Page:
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Enrique Iglesias, 48, hasn't released an album since 2021. Despite that, his career seems to be going from strength to strength. In his native Spain, his name is barely heard (especially after skipping his socialite sister Tamara Falcó's wedding), and radios rarely play his music. Yet, Isabel Preysler's son is dominating across the pond. His collaboration with Argentine star María Becerra, Así es la vida, has racked up over 70 million streams in just two months and his latest tour has become the third best-selling tour in the United States, according to Pollstar. And not only that, the Latin star has just sold his catalog of songs to Warner Music-backed Influence Media for a reported nine figures, according to Bloomberg. In other words, a deal worth, at the very least, over 100 million.
To put things into perspective, Enrique Iglesias released his last album two years ago, Final Volume 1, and remains a commercially successful artist on streaming platforms, with over 26 million monthly listeners on Spotify. Throughout his career, which dates back to 1995, Influence Media's data indicates over 180 million copies of his albums sold. The Madrid-born artist remains one of the most successful Latin artists in pop history, having won a Grammy and five Latin Grammys. But that was the past.
Now, his focus is on The Trilogy Tour. A 25-date tour featuring reggaeton star Pitbull, superstar Ricky Martin, and Iglesias himself. Overall, the show has received positive reviews from the media, praising the sound quality, live band, and the repertoire full of hits. However, social media has taken a swipe at Enrique, criticizing him for numerous flaws. Some of his detractors claim that he doesn't know his own lyrics, others point out that he is short of breath, and the harshest comments suggest that he is incapable of hitting the high notes. "Iglesias sings like Mickey Mouse," claims one viral TikTok video. In essence, Iglesias is facing his worst yet best moment in his career.
Enrique hasn't responded to the criticism so far. But he did make a surprising announcement to his fans. "I've been working for a couple of years on my next album, and that will be my final album. That's it. I don't think I'll do another one. No... The truth is, I know I won't make more albums," he revealed to Today a week ago. After this news broke, international press began seeking an explanation for his retirement. It seems inconceivable that a musician who has sold so many records would decide to call it quits. But all signs indicate his retirement is linked to this criticism.
EL MUNDO visited the Crypto Arena in Los Angeles to experience firsthand one of The Trilogy Tour shows. After three hours of music, dance, and screams (from over 20,000 people), it's fair to say the spectacle is far from a disaster. In fact, the concert exudes a party atmosphere, like a carnival or New Year's celebration. Absolutely no one remains seated.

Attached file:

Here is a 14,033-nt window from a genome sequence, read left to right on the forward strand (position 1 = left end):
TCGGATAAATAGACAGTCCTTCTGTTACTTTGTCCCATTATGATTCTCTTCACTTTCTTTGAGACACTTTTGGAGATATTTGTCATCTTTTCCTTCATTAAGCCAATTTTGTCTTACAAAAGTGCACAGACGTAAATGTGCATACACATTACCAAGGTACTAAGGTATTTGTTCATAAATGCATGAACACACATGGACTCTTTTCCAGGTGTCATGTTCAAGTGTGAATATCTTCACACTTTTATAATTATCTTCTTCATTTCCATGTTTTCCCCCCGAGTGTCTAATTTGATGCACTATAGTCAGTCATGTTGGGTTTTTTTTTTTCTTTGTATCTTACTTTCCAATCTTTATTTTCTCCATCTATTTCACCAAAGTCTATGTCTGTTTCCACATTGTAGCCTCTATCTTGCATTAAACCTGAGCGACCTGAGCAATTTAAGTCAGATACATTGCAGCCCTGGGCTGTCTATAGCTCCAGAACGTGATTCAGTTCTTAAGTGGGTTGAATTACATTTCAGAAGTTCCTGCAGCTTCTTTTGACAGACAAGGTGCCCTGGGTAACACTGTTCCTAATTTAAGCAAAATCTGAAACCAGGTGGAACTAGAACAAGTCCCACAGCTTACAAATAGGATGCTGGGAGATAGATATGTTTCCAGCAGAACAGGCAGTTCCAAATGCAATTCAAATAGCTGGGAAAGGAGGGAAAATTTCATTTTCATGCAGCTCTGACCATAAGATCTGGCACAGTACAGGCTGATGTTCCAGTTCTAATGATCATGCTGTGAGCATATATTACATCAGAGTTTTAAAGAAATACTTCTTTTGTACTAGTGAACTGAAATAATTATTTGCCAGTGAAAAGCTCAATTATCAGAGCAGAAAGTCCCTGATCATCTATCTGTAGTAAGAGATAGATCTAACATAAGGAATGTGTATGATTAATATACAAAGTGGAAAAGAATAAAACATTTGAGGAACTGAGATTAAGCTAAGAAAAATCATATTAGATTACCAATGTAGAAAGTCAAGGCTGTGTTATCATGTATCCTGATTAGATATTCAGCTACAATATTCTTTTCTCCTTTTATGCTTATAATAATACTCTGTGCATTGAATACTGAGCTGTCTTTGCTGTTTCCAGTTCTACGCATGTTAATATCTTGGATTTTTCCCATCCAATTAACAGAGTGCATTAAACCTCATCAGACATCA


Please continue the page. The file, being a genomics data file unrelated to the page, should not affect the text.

Pitbull, with a five-member band, proves he can sing live, and Ricky delivers 45 minutes of wild entertainment. And Enrique? To be fair, Iglesias is the most applauded man of the show. The audience seems to swoon in his wake, stirring up emotions by allowing fans to touch him and encouraging his followers (mostly female, it must be said) to get as close as possible. The same goes for his backing vocalists.
During Loco, the Spaniard kneels in front of one of his fans and spends much of the song singing beneath her legs. Later, he stands up only to embrace her forcefully, provoking hysterical shrieks from the audience. Enrique also displays a considerable swagger, making the few men attending the tour feel gallant at his side. "There are more women than men here today, so congratulations to the guys. You are very clever, motherf**kers," he remarks with a half-smile.
Enrique has always stated he doesn't want to resemble his father, Julio Iglesias. But he is certainly becoming more and more like him. Perhaps his voice doesn't resemble even a bit of the Spanish music icon, but his attitude can only be inherited. Like his father, Enrique is... a hustler, a gentleman. But he also differs greatly from the singer of Me olvidé de vivir. Iglesias moves across the stage like a gorilla, lacking grace, wild, unable to stand still — the opposite of his father.
Enrique kisses the ground countless times. Just like the Pope does when descending from a plane, Iglesias brings his mouth close to the stage — which is strange, very strange. Stranger, though, is how little you can understand him when he sings, whether in English or Spanish. It's challenging to follow the lyrics, because he eats most of the words.. Nonetheless, it should be noted that there are songs that are very comfortable for him and that he sings with particular ease. Among them are Bailando, Súbeme la radio, and Duele el corazón.
Overall, Iglesias' show isn't bad. However, it's essential to acknowledge there are songs that expose his weaknesses, like Bailamos, Be With You, and Escape. His voice doesn't sound harmonious, just harsh. But at least he tries. Just like when he sings I Like It, where he has to raise his voice to a very high pitch. It's evident Iglesias doesn't get here, but his audience immensely appreciates the effort. There's no doubt Enrique captivates the audience. And quite possibly, he'll do it again when he finally returns to his native Spain in 2024.